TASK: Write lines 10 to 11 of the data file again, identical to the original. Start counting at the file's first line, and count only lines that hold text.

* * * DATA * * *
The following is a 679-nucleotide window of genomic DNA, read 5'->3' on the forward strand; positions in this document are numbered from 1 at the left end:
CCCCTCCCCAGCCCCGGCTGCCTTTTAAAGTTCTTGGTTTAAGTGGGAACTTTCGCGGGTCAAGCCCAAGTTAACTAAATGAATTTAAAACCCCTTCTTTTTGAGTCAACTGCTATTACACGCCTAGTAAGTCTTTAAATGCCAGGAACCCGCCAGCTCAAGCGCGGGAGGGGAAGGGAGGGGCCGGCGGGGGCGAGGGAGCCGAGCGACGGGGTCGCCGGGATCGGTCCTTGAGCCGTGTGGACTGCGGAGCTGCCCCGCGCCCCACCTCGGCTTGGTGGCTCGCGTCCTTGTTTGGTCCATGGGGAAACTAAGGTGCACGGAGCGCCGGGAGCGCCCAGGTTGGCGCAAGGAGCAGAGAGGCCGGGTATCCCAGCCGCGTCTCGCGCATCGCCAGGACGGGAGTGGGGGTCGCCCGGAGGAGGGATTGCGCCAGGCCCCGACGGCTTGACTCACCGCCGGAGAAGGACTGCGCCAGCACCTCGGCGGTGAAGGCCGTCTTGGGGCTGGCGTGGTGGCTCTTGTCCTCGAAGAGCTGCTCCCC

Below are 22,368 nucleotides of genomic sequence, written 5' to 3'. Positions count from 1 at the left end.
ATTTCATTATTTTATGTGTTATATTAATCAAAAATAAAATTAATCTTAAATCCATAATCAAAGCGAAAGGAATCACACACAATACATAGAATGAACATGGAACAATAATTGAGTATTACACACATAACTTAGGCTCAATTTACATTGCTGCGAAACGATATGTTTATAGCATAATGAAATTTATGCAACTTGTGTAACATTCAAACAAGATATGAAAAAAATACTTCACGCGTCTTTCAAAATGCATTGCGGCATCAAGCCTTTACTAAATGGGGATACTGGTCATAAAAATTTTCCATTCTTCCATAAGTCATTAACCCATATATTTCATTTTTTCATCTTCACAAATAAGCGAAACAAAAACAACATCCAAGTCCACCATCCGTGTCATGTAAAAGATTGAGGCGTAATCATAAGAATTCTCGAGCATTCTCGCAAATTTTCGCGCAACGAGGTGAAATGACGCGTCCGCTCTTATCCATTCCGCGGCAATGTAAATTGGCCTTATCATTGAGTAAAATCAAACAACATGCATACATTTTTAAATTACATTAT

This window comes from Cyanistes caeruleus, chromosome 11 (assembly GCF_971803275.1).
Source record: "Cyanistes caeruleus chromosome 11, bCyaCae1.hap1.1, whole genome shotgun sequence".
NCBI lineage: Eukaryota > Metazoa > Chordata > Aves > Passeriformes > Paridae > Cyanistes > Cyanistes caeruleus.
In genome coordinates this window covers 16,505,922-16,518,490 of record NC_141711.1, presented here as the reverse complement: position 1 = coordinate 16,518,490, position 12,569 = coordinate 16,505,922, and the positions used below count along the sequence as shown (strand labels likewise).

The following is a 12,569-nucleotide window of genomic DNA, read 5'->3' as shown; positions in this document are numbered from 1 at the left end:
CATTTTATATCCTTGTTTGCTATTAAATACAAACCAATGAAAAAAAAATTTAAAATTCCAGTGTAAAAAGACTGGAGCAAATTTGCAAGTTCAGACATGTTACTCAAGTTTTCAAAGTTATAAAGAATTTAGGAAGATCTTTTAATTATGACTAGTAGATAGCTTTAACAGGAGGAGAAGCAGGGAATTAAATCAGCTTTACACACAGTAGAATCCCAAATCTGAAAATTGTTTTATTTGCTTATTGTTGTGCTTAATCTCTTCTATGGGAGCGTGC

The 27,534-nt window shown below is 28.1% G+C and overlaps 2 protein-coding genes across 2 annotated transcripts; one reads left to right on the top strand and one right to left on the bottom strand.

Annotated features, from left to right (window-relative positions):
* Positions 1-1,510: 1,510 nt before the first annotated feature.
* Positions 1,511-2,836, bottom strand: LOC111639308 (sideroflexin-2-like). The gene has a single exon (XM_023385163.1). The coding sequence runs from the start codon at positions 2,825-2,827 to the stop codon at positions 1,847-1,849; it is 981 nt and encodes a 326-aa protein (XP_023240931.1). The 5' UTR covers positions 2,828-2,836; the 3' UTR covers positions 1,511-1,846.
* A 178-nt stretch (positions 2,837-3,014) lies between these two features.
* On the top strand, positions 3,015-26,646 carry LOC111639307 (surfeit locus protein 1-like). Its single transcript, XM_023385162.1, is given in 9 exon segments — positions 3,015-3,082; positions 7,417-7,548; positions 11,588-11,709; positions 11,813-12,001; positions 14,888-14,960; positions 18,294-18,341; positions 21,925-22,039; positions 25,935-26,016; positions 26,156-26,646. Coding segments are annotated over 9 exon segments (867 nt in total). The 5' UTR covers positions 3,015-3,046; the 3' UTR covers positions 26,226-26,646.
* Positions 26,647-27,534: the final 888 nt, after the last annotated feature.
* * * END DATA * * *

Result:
CATTTTATATCCTTGTTTGCTATTAAATACAAACCAATGAAAAAAAAATTTAAAATTCCAGTGTAAAAAGACTGGAGCAAATTTGCAAGTTCAGACATGTTACTCAAGTTTTCAAAGTTATAAAGAATTTAGGAAGATCTTTTAATTATGACTAGTAGATAGCTTTAACAGGAGGAGAAGCAGGGAATTAAATCAGCTTTACACACAGTAGAATCCCAAATCTGAAAATTGTTTTATTTGCTTATTGTTGTGCTTAATCTCTTCTATGGGAGCGTGC

The 27,534-nt window shown below is 28.1% G+C and overlaps 2 protein-coding genes across 2 annotated transcripts; one reads left to right on the top strand and one right to left on the bottom strand.